A rumor is a social phenomenon transmitted by word of mouth. It gives the community information about an individual, a happening, or a condition. Rumors can be interpreted in various ways; however, the modern scholarly definition emphasizes transmission. Rumours are topical and relate to public issues, and are not understood in individual terms. The four stages of a rumor are: introduction, transmission, discussion, and confirmation.
Rumors may be true or false. Rumors about a war or a scandal can result in the crowd leaving in excitement. However, the extent of Rumor’s power is unknown. Rumors have been found to be a powerful force that can manipulate people through their voice. They can even compel people to do what they want to do. A good example of such an event is a rumor involving an affair.
Rumors can be true or false. While people tend to spread false and silly stories, many rumor-mongers are not very careful to monitor what they are saying. Moreover, when people are nervous, they tend to spread rumours without verifying the facts. Therefore, it is important to verify and disprove the rumor before believing it. The first step in determining a rumor’s truthfulness is to identify the source.
The sources and dynamics of rumors differ. In highly developed electronic mediated societies, news travels fast. In the United States, news travels fast, and a rumor can be either partisan or neutral. This phenomenon is known as rumor bomb. The rumors may originate from the same source as news or information, or they may be spread by the same person. Therefore, a rumor bomb has four important components:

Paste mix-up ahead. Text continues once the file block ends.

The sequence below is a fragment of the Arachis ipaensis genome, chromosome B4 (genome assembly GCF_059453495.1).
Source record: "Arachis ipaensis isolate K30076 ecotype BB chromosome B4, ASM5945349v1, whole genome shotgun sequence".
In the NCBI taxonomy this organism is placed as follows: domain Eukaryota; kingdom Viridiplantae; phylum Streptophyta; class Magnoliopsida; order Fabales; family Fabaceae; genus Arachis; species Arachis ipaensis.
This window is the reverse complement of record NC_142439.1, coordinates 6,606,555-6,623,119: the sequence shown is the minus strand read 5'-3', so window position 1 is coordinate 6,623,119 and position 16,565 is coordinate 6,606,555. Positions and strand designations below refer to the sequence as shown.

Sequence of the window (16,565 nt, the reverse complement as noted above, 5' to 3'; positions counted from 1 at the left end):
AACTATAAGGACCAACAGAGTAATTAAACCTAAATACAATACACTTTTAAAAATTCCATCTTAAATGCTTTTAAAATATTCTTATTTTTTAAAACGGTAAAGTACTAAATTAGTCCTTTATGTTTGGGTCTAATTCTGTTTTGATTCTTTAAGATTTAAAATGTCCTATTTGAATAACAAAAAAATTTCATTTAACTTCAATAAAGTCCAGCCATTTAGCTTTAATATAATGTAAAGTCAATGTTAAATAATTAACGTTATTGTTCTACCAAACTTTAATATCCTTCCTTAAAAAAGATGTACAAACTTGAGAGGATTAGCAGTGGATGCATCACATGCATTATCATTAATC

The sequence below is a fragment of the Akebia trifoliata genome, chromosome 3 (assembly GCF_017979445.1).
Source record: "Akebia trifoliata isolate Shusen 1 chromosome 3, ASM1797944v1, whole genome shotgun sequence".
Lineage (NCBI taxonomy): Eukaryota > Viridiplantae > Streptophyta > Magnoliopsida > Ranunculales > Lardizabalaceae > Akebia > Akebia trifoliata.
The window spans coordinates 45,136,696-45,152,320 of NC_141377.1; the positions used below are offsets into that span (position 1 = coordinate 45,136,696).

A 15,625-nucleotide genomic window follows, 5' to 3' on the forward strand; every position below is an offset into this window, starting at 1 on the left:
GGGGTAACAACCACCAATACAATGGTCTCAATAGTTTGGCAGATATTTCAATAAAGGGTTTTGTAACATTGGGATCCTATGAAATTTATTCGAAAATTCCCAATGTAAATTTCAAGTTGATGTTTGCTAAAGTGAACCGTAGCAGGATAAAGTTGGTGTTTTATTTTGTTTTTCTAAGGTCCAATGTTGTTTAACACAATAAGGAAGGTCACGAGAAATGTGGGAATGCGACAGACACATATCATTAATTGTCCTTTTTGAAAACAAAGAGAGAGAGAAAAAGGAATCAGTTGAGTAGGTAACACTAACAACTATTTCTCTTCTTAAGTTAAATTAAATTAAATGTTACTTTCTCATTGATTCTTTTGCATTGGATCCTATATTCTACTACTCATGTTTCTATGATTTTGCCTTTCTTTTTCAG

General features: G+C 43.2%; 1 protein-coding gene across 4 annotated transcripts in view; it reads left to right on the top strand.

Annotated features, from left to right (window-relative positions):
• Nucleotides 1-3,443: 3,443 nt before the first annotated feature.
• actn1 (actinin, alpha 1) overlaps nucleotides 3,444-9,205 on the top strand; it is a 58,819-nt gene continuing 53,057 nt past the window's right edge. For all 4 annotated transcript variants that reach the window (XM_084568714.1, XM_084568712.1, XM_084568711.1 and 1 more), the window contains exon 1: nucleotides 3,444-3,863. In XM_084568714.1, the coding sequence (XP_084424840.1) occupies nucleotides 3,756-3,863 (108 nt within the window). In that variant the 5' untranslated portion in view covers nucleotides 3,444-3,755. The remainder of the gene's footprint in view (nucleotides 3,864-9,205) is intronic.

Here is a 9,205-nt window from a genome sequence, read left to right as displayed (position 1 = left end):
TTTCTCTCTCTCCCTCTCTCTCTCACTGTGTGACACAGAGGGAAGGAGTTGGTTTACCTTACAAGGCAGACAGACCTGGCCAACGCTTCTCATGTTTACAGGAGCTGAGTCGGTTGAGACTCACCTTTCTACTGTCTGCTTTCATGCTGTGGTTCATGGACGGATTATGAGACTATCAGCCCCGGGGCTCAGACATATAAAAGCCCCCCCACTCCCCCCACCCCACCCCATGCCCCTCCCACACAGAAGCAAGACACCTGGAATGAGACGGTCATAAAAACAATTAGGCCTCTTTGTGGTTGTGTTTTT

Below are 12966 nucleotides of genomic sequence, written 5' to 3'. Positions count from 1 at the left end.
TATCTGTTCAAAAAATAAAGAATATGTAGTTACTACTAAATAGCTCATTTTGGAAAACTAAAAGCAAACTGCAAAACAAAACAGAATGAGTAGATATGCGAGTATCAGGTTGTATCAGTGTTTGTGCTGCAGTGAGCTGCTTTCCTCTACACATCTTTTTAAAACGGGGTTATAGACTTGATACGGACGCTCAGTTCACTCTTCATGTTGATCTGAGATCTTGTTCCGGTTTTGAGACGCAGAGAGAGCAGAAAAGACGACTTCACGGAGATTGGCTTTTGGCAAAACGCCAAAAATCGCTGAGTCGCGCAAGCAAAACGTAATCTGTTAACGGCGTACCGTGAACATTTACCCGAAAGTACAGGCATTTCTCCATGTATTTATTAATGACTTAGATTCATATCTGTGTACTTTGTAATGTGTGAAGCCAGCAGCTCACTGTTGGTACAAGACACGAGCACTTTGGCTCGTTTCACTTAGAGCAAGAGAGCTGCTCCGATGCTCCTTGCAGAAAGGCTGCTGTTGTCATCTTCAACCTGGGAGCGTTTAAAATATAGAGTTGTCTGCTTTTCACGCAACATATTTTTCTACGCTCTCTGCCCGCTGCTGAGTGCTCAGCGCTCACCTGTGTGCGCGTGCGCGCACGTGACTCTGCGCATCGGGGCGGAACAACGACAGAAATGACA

Rumors can damage relationships and cause alienation. They can also lead to relational aggression and ostracizing behavior. Therefore, parents should teach their children to differentiate between rumors and gossip. A rumor is unconfirmed, while a gossip is based on fact. The people spreading a rumor have no way to verify its truthfulness. The rumor is more likely to hurt your child than to help them.
Research into rumor has not coalesced into a mainstream approach. However, most researchers agree that gossip can refer to both positive and negative aspects of personal affairs and can have positive and negative social effects. Early factionalism was reflected in the opposing views of Gluckman and Paine. While Gluckman maintained that gossip was an act of group interests, Paine countered that it was a tool for personal advantage. The research of Wilson, Wilczynski, Wells, and Weiser evaluated various vignettes that were characterized by gossip and found that gossips promoted group norms, but also negatively reflected on targets.